Not much is known about how the novel coronavirus affects pregnant women, but new studies from CDC and other researchers are shedding some light—and raising questions about whether women infected with the virus are at an increased risk of experiencing adverse pregnancy outcomes.
US new coronavirus cases surpass 7.1 M, deaths top 204K
The new research comes as U.S. officials as of Monday morning reported a total of 7,139,300 cases of the novel coronavirus virus since the country's epidemic began—up from 7,004,600 cases reported as of Friday morning.
U.S. officials as of Monday morning also reported a total of 204,597 deaths linked to the coronavirus since the country's epidemic began—up from 202,707 deaths reported as of Friday morning.
What new research says about how the coronavirus affects pregnant women
Data from a CDC Morbidity and Mortality Weekly Report published Friday suggested that pregnant women who tested positive for the coronavirus had a higher risk of adverse pregnancy outcomes such as stillbirth and preterm birth when compared with pregnant women who did not test positive for the virus, and that pregnant women may be at a higher risk for developing a severe case of Covid-19, the disease caused by the virus, than nonpregnant women.
For the report, researchers reviewed data collected from Mach 1 through May 30 on hospitalized patients infected with the novel coronavirus. The researchers identified a total of 105 hospitalized pregnant women who were infected with the virus. According to the researchers, 62 of those women, or 59%, were hospitalized for obstetric reasons, and 43 women, or 41%, were "hospitalized for Covid-19 illness without an obstetric reason."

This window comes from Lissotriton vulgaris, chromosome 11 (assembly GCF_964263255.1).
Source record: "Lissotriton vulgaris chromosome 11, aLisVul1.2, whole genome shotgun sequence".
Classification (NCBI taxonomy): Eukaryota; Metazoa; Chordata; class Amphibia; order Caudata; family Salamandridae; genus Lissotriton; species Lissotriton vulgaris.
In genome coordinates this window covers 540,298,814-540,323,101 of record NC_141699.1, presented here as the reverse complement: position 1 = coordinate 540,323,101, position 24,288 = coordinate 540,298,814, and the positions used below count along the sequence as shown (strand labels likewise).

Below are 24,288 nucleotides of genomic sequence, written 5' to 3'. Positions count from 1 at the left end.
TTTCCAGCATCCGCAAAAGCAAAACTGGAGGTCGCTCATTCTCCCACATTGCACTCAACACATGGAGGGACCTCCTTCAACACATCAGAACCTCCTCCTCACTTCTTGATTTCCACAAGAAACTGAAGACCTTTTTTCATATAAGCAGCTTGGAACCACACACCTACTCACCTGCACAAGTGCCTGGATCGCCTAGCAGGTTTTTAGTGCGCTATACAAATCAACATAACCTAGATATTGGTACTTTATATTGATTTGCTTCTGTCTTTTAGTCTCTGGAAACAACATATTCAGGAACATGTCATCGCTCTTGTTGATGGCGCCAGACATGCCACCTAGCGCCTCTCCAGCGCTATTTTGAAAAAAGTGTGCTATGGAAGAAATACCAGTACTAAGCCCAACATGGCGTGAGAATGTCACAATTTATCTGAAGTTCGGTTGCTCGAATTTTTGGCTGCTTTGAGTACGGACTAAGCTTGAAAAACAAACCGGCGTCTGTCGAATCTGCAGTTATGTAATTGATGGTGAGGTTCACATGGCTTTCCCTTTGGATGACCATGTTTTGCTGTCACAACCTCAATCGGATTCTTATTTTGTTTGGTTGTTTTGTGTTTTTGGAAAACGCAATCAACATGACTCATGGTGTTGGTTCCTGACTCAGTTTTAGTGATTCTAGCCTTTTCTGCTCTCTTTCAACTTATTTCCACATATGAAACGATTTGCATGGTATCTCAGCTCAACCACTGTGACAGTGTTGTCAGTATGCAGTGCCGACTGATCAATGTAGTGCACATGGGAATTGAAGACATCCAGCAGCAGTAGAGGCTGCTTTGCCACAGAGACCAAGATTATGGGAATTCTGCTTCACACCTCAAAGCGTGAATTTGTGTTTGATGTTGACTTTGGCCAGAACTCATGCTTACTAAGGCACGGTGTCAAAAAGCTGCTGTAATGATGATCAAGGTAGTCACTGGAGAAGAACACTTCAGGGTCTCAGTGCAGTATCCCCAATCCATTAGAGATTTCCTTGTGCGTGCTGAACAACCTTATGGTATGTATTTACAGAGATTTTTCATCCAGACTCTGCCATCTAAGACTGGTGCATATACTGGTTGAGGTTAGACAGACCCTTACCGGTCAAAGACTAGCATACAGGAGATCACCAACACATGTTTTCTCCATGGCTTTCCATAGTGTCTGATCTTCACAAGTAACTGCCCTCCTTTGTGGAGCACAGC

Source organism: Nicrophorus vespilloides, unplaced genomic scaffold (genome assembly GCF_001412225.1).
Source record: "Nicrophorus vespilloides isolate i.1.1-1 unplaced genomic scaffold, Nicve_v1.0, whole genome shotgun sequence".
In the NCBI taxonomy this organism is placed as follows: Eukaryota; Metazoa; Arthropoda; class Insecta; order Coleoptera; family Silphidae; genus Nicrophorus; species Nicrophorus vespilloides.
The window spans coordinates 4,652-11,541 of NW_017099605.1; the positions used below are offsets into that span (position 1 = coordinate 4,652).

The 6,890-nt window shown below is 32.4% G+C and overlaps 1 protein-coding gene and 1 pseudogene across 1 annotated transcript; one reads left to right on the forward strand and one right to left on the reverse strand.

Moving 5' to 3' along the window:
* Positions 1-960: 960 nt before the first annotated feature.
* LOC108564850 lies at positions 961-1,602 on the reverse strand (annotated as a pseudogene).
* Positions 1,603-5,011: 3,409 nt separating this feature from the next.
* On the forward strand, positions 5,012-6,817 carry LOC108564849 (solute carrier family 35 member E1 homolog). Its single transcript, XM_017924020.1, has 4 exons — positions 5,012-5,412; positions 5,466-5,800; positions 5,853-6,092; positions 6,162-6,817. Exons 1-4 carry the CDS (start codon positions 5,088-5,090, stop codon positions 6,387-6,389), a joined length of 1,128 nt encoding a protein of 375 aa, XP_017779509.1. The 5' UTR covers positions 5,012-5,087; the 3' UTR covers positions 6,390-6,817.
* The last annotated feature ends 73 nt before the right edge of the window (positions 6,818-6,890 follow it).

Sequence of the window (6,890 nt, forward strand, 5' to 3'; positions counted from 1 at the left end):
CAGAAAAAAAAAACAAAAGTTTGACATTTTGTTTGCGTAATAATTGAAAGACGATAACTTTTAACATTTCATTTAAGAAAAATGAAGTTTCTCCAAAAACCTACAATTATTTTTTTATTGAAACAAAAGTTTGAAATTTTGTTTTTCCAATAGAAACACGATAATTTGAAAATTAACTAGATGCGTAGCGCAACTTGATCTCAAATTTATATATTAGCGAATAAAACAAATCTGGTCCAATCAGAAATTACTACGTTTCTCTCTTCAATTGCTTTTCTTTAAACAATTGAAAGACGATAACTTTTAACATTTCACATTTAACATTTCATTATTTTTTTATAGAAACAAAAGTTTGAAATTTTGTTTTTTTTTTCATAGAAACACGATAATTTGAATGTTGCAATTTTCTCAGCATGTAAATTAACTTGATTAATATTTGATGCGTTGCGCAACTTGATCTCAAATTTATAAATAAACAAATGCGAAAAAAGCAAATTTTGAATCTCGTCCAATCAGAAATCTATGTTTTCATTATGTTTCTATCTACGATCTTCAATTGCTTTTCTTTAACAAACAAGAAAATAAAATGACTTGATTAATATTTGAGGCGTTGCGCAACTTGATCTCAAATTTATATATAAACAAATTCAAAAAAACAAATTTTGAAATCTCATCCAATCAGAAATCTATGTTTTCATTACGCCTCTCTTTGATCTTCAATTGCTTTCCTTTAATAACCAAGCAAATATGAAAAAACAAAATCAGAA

The researchers noted that 50 of the 62 pregnant women infected with the coronavirus who had been hospitalized for obstetric reasons, or 81%, did not experiencing symptoms of Covid-19. Among the 43 pregnant women who had been hospitalized for Covid-19, 13, or 30%, required intensive care and six, or 14%, were placed on a ventilator. One of those 43 women died from Covid-19, the researchers said.
According to the researchers, pre-pregnancy obesity and gestational diabetes was more common among the pregnant women who were hospitalized for Covid-19 than it was among the pregnant women who were infected with the coronavirus but hospitalized for obstetric reasons.
The researchers also found that, among 93 of the women who delivered before July 31, 3% experienced stillbirths. According to the researchers, about 15% of the 93 women delivered preterm, and the preterm delivery rate among live births was about 12%. When compared with baseline data, the prevalence of preterm delivery among hospitalized pregnant women who were infected with the coronavirus was about 70% higher than it was among hospitalized pregnant women who were not infected with the pathogen.